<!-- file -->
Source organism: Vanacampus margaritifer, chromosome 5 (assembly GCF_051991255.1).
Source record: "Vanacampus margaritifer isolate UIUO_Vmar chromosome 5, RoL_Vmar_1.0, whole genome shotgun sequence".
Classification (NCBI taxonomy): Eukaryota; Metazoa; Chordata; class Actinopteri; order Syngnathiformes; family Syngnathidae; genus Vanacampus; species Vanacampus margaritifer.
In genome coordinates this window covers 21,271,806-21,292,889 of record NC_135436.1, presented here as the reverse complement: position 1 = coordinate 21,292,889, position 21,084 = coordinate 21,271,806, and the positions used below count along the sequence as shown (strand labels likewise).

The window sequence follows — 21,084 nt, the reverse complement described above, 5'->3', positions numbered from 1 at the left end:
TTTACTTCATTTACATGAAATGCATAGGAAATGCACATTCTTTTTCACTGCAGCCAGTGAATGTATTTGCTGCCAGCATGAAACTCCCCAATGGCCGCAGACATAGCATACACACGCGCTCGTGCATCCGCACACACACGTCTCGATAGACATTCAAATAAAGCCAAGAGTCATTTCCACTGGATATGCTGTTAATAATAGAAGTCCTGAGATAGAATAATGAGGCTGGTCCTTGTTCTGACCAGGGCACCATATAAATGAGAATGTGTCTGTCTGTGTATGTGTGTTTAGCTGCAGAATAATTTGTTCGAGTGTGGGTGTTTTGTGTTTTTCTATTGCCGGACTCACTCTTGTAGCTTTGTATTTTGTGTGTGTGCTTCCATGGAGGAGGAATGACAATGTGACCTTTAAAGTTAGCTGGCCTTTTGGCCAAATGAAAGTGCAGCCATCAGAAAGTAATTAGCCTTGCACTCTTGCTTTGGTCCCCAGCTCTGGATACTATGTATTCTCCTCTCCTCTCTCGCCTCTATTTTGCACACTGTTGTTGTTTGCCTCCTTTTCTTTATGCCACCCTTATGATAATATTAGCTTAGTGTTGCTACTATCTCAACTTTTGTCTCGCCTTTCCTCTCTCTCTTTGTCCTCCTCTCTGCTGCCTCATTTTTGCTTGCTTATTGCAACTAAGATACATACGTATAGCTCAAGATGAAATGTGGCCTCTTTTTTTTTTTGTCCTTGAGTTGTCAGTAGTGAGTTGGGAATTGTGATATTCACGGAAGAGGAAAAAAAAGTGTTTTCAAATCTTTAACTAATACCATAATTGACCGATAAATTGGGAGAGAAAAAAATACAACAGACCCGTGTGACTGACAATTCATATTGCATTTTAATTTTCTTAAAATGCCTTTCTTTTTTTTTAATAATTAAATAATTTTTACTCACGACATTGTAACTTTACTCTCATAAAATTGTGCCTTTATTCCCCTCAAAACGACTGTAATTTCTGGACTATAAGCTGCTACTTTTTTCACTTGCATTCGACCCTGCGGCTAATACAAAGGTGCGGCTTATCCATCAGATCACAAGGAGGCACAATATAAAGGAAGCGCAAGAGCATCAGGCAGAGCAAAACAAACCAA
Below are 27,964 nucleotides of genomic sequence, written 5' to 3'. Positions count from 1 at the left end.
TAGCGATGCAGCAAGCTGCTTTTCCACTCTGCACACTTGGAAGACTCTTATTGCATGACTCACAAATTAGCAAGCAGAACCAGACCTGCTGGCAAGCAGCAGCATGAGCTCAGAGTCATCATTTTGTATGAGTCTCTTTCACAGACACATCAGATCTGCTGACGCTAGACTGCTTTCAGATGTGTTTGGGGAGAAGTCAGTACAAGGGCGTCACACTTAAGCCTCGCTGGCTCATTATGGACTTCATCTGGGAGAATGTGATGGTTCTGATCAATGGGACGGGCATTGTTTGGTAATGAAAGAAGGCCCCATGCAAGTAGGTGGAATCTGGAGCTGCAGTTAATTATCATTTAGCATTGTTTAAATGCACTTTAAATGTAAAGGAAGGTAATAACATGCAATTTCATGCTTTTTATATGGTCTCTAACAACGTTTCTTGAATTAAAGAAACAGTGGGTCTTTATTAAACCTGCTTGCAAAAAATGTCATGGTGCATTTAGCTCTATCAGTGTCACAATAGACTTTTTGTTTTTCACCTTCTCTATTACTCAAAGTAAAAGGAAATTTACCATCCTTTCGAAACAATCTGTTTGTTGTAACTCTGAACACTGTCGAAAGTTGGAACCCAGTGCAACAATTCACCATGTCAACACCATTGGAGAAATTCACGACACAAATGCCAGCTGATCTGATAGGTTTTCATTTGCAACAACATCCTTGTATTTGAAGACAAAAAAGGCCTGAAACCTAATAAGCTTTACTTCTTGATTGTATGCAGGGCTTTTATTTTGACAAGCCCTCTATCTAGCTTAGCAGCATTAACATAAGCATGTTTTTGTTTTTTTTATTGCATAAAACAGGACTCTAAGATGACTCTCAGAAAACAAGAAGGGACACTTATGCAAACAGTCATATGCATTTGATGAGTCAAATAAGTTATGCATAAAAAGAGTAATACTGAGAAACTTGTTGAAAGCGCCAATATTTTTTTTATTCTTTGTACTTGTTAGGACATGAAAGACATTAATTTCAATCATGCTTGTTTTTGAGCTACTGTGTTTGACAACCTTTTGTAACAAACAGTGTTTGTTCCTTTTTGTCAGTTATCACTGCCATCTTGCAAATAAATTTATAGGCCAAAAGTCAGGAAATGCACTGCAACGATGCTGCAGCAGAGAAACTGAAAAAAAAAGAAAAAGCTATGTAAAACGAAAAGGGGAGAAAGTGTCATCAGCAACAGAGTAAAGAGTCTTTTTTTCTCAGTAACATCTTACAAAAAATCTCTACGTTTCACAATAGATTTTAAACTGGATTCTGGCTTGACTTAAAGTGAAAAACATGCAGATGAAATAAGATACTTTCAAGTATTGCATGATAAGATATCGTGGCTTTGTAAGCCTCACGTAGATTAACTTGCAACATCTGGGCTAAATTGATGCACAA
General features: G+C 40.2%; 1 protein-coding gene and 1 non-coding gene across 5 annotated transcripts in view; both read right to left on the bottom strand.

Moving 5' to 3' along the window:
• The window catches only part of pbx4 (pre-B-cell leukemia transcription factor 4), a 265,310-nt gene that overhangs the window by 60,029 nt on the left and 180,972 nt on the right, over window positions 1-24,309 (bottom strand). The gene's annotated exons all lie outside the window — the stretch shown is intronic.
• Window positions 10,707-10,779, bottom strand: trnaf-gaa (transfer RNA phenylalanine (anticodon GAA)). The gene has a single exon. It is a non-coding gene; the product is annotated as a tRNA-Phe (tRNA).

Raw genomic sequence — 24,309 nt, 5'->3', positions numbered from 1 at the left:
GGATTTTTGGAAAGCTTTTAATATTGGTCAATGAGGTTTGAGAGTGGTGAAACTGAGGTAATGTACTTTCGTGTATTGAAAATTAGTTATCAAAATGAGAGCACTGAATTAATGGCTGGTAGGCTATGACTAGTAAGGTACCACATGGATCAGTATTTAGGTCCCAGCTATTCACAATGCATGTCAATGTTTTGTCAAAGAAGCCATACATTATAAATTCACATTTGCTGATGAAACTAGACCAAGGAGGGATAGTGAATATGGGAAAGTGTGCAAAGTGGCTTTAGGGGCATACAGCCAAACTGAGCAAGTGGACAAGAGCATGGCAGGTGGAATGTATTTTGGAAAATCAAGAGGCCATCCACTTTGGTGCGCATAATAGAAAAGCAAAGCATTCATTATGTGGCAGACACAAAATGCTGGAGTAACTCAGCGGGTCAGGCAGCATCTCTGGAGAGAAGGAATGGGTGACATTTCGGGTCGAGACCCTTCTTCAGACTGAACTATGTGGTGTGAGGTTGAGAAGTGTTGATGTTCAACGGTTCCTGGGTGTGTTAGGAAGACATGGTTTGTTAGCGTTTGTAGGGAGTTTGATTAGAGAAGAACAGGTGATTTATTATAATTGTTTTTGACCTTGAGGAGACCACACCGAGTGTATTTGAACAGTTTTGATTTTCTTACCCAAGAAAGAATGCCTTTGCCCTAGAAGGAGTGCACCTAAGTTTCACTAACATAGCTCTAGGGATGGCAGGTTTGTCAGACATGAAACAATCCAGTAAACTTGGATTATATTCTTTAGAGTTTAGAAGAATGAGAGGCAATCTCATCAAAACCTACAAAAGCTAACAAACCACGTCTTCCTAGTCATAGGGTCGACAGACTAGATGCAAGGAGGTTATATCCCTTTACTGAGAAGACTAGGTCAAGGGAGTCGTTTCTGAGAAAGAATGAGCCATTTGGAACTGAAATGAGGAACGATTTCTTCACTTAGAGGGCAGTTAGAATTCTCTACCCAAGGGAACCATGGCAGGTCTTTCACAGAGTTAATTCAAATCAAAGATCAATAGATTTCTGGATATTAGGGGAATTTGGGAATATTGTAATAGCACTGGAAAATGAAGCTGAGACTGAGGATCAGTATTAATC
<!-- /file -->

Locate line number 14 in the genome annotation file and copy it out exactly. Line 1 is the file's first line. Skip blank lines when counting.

GGATTTTTGGAAAGCTTTTAATATTGGTCAATGAGGTTTGAGAGTGGTGAAACTGAGGTAATGTACTTTCGTGTATTGAAAATTAGTTATCAAAATGAGAGCACTGAATTAATGGCTGGTAGGCTATGACTAGTAAGGTACCACATGGATCAGTATTTAGGTCCCAGCTATTCACAATGCATGTCAATGTTTTGTCAAAGAAGCCATACATTATAAATTCACATTTGCTGATGAAACTAGACCAAGGAGGGATAGTGAATATGGGAAAGTGTGCAAAGTGGCTTTAGGGGCATACAGCCAAACTGAGCAAGTGGACAAGAGCATGGCAGGTGGAATGTATTTTGGAAAATCAAGAGGCCATCCACTTTGGTGCGCATAATAGAAAAGCAAAGCATTCATTATGTGGCAGACACAAAATGCTGGAGTAACTCAGCGGGTCAGGCAGCATCTCTGGAGAGAAGGAATGGGTGACATTTCGGGTCGAGACCCTTCTTCAGACTGAACTATGTGGTGTGAGGTTGAGAAGTGTTGATGTTCAACGGTTCCTGGGTGTGTTAGGAAGACATGGTTTGTTAGCGTTTGTAGGGAGTTTGATTAGAGAAGAACAGGTGATTTATTATAATTGTTTTTGACCTTGAGGAGACCACACCGAGTGTATTTGAACAGTTTTGATTTTCTTACCCAAGAAAGAATGCCTTTGCCCTAGAAGGAGTGCACCTAAGTTTCACTAACATAGCTCTAGGGATGGCAGGTTTGTCAGACATGAAACAATCCAGTAAACTTGGATTATATTCTTTAGAGTTTAGAAGAATGAGAGGCAATCTCATCAAAACCTACAAAAGCTAACAAACCACGTCTTCCTAGTCATAGGGTCGACAGACTAGATGCAAGGAGGTTATATCCCTTTACTGAGAAGACTAGGTCAAGGGAGTCGTTTCTGAGAAAGAATGAGCCATTTGGAACTGAAATGAGGAACGATTTCTTCACTTAGAGGGCAGTTAGAATTCTCTACCCAAGGGAACCATGGCAGGTCTTTCACAGAGTTAATTCAAATCAAAGATCAATAGATTTCTGGATATTAGGGGAATTTGGGAATATTGTAATAGCACTGGAAAATGAAGCTGAGACTGAGGATCAGTATTAATC